SEC and FinCEN Propose Customer Identification Program Requirements for SEC Registered Investment Advisers

Regulatory Compliance
June 12, 2024

On May 13, 2024, the U.S. Securities and Exchange Commission (SEC) and the U.S. Department of the Treasury's Financial Crimes Enforcement Network (FinCEN) jointly issued a notice of proposed rulemaking to certain investment advisers. The proposed rule would require SEC-registered investment advisers (RIAs) and exempt reporting advisers (ERAs) to establish, document, and maintain a written customer identification program (CIP). The CIP should include procedures for verifying the identity of each customer and maintaining records of the information used to verify a customer's identity.

This proposal follows a FinCEN proposal issued earlier this year that would include RIAs and ERAs in the definition of a "financial institution" under the Bank Secrecy Act (BSA) and subject them to anti-money laundering (AML), countering the financing of terrorism (CFT) and Know Your Client (KYC), requirements, including implementing and maintaining a risk-based AML program.

How The Proposed Rule Will Affect Private Funds

The proposed rule aims to prevent illicit finance activity involving investment advisers' customers by strengthening AML/CFT frameworks. It requires RIAs and ERAs to implement procedures to identify and verify customer identities, aligning with CIP requirements for other financial institutions like broker-dealers and mutual funds. Under these proposed requirements, the rulemaking would make it more difficult for persons to use fake identities to establish customer relationships with investment advisers for laundering money, financing terrorism, or engaging in other illicit finance activity.

If adopted, the proposal would require RIAs and ERAs to establish, document, and maintain written CIPs that include risk-based procedures for verifying the identity of each customer to the extent reasonable and practicable within a reasonable time before or after the customer's account is opened. RIAs and ERAs would be required to obtain certain identifying information with respect to each customer, such as the customer's name, date of birth or date of formation, address, and identification number. The proposed rule would also include procedures for maintaining records of the information used to verify a customer's identity and notifying customers that the adviser is requesting information to verify their identities.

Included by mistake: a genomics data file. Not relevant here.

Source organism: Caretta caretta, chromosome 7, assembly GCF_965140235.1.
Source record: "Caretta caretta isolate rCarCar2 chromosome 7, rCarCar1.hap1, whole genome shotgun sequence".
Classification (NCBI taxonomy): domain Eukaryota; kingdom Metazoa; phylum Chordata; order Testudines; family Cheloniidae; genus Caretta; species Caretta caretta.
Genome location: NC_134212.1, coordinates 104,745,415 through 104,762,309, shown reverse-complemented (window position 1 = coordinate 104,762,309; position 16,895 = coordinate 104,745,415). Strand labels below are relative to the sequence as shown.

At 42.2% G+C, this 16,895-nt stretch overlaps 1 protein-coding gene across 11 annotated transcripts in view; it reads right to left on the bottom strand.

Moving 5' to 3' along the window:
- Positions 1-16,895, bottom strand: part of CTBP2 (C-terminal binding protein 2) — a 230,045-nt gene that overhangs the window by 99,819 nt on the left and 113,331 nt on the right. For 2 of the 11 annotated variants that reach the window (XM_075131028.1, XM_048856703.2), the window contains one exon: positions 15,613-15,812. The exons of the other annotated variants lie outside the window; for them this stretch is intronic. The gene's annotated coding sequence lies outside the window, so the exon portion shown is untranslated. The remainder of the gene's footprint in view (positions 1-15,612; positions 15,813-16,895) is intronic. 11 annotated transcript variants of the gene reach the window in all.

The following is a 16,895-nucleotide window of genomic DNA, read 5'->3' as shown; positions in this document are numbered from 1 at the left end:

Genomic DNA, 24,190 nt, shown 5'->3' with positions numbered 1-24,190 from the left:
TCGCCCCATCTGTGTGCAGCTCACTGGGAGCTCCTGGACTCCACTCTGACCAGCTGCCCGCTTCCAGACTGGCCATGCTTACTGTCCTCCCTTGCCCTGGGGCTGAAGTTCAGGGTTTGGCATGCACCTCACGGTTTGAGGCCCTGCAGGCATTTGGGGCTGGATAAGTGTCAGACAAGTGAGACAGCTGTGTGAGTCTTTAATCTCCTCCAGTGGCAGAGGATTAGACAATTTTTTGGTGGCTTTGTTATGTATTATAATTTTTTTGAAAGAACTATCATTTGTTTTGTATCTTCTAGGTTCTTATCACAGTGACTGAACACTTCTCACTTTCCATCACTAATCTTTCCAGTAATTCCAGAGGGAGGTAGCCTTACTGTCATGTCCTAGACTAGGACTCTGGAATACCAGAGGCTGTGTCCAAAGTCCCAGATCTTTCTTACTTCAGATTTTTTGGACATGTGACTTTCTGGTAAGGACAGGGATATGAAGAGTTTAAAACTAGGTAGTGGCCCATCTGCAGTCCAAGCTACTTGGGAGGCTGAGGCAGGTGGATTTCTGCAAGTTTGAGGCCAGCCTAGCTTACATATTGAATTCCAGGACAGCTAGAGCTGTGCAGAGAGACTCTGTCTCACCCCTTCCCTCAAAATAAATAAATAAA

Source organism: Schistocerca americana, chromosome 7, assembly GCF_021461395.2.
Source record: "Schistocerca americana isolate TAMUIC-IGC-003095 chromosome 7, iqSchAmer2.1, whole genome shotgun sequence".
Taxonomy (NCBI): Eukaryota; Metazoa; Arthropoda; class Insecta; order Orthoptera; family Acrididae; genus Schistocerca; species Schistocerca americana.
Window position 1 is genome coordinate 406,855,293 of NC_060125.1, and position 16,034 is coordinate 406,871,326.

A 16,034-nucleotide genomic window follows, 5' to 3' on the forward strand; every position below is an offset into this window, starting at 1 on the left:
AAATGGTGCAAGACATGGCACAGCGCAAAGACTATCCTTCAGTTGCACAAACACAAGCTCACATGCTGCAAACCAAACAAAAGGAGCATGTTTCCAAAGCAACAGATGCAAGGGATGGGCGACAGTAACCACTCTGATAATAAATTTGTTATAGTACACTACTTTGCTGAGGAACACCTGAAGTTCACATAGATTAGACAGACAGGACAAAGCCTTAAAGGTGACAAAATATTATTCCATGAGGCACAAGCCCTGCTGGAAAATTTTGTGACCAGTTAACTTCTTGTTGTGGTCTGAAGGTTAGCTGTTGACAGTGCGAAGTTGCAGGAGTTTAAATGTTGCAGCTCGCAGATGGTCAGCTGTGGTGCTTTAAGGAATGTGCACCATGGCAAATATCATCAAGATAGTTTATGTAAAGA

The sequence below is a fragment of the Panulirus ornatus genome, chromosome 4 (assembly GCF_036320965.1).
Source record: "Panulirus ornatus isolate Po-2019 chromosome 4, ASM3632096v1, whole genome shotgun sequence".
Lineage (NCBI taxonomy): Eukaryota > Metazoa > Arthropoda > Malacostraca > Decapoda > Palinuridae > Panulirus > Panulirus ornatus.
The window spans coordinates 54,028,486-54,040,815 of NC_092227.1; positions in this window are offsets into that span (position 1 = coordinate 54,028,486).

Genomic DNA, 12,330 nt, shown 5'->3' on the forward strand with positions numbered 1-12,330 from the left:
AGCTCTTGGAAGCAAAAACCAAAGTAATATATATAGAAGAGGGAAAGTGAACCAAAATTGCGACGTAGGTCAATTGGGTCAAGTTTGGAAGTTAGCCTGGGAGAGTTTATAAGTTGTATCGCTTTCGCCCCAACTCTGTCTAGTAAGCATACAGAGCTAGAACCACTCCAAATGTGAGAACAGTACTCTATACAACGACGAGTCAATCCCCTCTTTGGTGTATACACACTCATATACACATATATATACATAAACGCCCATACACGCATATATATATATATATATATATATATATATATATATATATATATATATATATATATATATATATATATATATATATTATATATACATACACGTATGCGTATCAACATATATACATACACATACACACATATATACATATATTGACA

The proposal is published on and will be published in the Federal Register. The public comment period will remain open for 60 days after the proposed release is published in the Federal Register.

What Investment Advisers Can Do Now to Prepare

While no immediate action is required, we encourage SEC-registered investment advisers to review their policies and procedures and subscription agreements as they relate to AML/CFT/KYC and determine if changes will need to be made to the information requested of new investors. Although it is unclear whether the rule will ask investment advisers to evaluate documentation on file for current investors, it would be prudent for advisers to complete an audit of the information that is currently on file.

How Petra Can Help

Petra Funds Group’s compliance team has decades of experience managing SEC regulatory compliance programs for private fund advisers. The group’s expertise enables them to provide insight and guidance on a wide range of regulatory compliance services, from investment adviser registration to ongoing compliance support to performing SEC mock examinations. Learn more about Petra’s comprehensive compliance offering here and contact Jesse Brown with questions.

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